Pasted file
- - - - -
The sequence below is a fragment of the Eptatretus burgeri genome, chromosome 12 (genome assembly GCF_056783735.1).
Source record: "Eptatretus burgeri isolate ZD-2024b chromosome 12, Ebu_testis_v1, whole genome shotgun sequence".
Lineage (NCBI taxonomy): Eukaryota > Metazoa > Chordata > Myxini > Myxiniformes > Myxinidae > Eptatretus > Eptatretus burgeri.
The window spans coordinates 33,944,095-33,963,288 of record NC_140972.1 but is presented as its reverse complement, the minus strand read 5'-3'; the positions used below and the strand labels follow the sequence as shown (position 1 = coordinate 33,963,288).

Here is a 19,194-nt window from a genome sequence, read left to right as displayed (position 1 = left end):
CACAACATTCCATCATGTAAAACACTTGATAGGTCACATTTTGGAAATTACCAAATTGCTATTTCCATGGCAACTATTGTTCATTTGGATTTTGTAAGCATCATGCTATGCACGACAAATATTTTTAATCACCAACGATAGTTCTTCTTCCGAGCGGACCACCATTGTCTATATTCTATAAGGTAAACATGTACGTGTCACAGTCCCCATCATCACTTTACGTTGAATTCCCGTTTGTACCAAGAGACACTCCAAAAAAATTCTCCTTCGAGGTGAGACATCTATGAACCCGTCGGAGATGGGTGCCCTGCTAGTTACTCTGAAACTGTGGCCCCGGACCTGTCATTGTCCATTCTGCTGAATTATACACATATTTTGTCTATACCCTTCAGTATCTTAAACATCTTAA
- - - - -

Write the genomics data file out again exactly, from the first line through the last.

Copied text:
The sequence below is a fragment of the Eptatretus burgeri genome, chromosome 12 (genome assembly GCF_056783735.1).
Source record: "Eptatretus burgeri isolate ZD-2024b chromosome 12, Ebu_testis_v1, whole genome shotgun sequence".
Lineage (NCBI taxonomy): Eukaryota > Metazoa > Chordata > Myxini > Myxiniformes > Myxinidae > Eptatretus > Eptatretus burgeri.
The window spans coordinates 33,944,095-33,963,288 of record NC_140972.1 but is presented as its reverse complement, the minus strand read 5'-3'; the positions used below and the strand labels follow the sequence as shown (position 1 = coordinate 33,963,288).

Here is a 19,194-nt window from a genome sequence, read left to right as displayed (position 1 = left end):
CACAACATTCCATCATGTAAAACACTTGATAGGTCACATTTTGGAAATTACCAAATTGCTATTTCCATGGCAACTATTGTTCATTTGGATTTTGTAAGCATCATGCTATGCACGACAAATATTTTTAATCACCAACGATAGTTCTTCTTCCGAGCGGACCACCATTGTCTATATTCTATAAGGTAAACATGTACGTGTCACAGTCCCCATCATCACTTTACGTTGAATTCCCGTTTGTACCAAGAGACACTCCAAAAAAATTCTCCTTCGAGGTGAGACATCTATGAACCCGTCGGAGATGGGTGCCCTGCTAGTTACTCTGAAACTGTGGCCCCGGACCTGTCATTGTCCATTCTGCTGAATTATACACATATTTTGTCTATACCCTTCAGTATCTTAAACATCTTAA